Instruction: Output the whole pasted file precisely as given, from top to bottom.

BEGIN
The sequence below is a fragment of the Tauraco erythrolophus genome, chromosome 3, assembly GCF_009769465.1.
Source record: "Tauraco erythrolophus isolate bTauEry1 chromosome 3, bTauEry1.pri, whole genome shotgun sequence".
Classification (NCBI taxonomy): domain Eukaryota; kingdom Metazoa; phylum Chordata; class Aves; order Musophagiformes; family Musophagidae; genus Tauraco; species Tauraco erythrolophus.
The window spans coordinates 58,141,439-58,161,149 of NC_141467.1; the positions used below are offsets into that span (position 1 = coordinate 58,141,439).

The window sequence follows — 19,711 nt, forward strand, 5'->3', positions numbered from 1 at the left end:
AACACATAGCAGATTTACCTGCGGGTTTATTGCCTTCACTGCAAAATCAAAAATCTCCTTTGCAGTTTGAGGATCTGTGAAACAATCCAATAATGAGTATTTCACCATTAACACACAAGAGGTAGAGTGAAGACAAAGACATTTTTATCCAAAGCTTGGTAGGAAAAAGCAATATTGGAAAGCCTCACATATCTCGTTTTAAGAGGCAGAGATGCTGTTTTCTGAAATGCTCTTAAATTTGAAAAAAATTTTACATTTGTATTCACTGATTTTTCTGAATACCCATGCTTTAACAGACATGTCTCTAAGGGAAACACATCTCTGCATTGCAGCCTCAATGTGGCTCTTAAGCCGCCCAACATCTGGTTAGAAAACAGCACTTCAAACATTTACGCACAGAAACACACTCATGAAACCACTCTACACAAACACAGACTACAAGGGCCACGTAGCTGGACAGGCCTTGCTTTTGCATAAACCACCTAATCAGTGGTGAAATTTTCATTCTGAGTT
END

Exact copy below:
The sequence below is a fragment of the Tauraco erythrolophus genome, chromosome 3, assembly GCF_009769465.1.
Source record: "Tauraco erythrolophus isolate bTauEry1 chromosome 3, bTauEry1.pri, whole genome shotgun sequence".
Classification (NCBI taxonomy): domain Eukaryota; kingdom Metazoa; phylum Chordata; class Aves; order Musophagiformes; family Musophagidae; genus Tauraco; species Tauraco erythrolophus.
The window spans coordinates 58,141,439-58,161,149 of NC_141467.1; the positions used below are offsets into that span (position 1 = coordinate 58,141,439).

The window sequence follows — 19,711 nt, forward strand, 5'->3', positions numbered from 1 at the left end:
AACACATAGCAGATTTACCTGCGGGTTTATTGCCTTCACTGCAAAATCAAAAATCTCCTTTGCAGTTTGAGGATCTGTGAAACAATCCAATAATGAGTATTTCACCATTAACACACAAGAGGTAGAGTGAAGACAAAGACATTTTTATCCAAAGCTTGGTAGGAAAAAGCAATATTGGAAAGCCTCACATATCTCGTTTTAAGAGGCAGAGATGCTGTTTTCTGAAATGCTCTTAAATTTGAAAAAAATTTTACATTTGTATTCACTGATTTTTCTGAATACCCATGCTTTAACAGACATGTCTCTAAGGGAAACACATCTCTGCATTGCAGCCTCAATGTGGCTCTTAAGCCGCCCAACATCTGGTTAGAAAACAGCACTTCAAACATTTACGCACAGAAACACACTCATGAAACCACTCTACACAAACACAGACTACAAGGGCCACGTAGCTGGACAGGCCTTGCTTTTGCATAAACCACCTAATCAGTGGTGAAATTTTCATTCTGAGTT